Zell Miller, incidentally, is indeed one of the principal sponsors of this bill, but the remainder of the drivers on it are Republican: Alabama's Richard Shelby, Wayne Allard of Colorado, Lindsey Graham of South Carolina, Sam Brownback of Kansas and Jim Inhofe of Oklahoma.

Bringing the courts to heel has long been a pipe dream of the religious right, ever since the days of Brown v. Board of Education and Roe v. Wade. For years, they have complained that "activist courts" have taken over the law of the land and become too involved in shaping public policy --something, they contend, that is strictly the purview of the Congress. At various times, proposals have been floated to pass laws limiting the courts' jurisdictions (one example that springs to mind was the plan by a right-wing Washington legislator in the early 1990s to give the state Legislature the power to overturn court rulings and place severe limits on the courts' purview). Now, it appears they're driving hard to make it a reality.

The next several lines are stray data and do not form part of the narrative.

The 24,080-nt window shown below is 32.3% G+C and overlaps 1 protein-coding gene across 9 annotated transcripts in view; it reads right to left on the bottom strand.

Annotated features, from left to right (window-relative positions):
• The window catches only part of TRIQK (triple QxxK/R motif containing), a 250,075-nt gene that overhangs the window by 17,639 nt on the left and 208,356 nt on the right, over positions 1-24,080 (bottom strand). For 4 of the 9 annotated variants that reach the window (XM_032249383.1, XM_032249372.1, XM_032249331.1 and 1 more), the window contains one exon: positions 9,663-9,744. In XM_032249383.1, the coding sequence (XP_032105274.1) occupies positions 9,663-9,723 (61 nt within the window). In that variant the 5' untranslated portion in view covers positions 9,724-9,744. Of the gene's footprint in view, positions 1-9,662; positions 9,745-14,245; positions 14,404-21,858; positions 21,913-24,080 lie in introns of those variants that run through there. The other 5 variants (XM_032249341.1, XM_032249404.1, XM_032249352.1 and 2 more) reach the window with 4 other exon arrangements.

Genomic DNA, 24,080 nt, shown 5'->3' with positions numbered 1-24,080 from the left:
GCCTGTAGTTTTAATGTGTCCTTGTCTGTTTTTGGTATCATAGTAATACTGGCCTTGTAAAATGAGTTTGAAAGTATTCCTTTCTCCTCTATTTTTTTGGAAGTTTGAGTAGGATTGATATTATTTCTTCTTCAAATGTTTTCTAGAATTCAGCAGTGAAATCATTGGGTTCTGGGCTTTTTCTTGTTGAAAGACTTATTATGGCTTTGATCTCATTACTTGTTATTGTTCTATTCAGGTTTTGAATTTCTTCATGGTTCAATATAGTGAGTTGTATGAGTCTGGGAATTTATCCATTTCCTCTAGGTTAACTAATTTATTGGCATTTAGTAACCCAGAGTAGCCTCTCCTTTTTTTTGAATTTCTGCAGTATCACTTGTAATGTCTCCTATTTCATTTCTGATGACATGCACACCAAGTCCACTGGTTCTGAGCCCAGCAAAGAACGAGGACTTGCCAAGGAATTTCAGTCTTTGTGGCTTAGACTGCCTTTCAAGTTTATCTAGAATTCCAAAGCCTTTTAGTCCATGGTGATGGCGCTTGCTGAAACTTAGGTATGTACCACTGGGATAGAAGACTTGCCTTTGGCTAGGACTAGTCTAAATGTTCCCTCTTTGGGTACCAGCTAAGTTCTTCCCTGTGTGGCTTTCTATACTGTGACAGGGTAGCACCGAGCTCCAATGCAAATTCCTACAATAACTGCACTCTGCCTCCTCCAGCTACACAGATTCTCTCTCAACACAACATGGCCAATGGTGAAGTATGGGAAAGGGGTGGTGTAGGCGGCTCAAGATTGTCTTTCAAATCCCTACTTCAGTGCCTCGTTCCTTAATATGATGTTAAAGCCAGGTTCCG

At least one commentator on the right -- Craige McMillan of the extremist WorldNetDaily -- has recognized the legislation for what it is:
A stealth stake through the Left's heart

McMillan's description makes clear the punitive, even vengeful nature of the legislation. Broaching the separation-of-powers clause is no problem when the courts have gotten too big for their britches:
On its surface, Sens. Shelby and Miller's bill would merely forbid the federal courts from reviewing state court decisions that end up allowing a public acknowledgment of God. How is that possible? Read Article III of the Constitution -- it describes exactly what authority the federal courts have. As my excerpt shows, their area of responsibility is to be regulated and controlled by Congress. Since the federal courts now seem to think they're God, clearly some trimming of their responsibility is in order.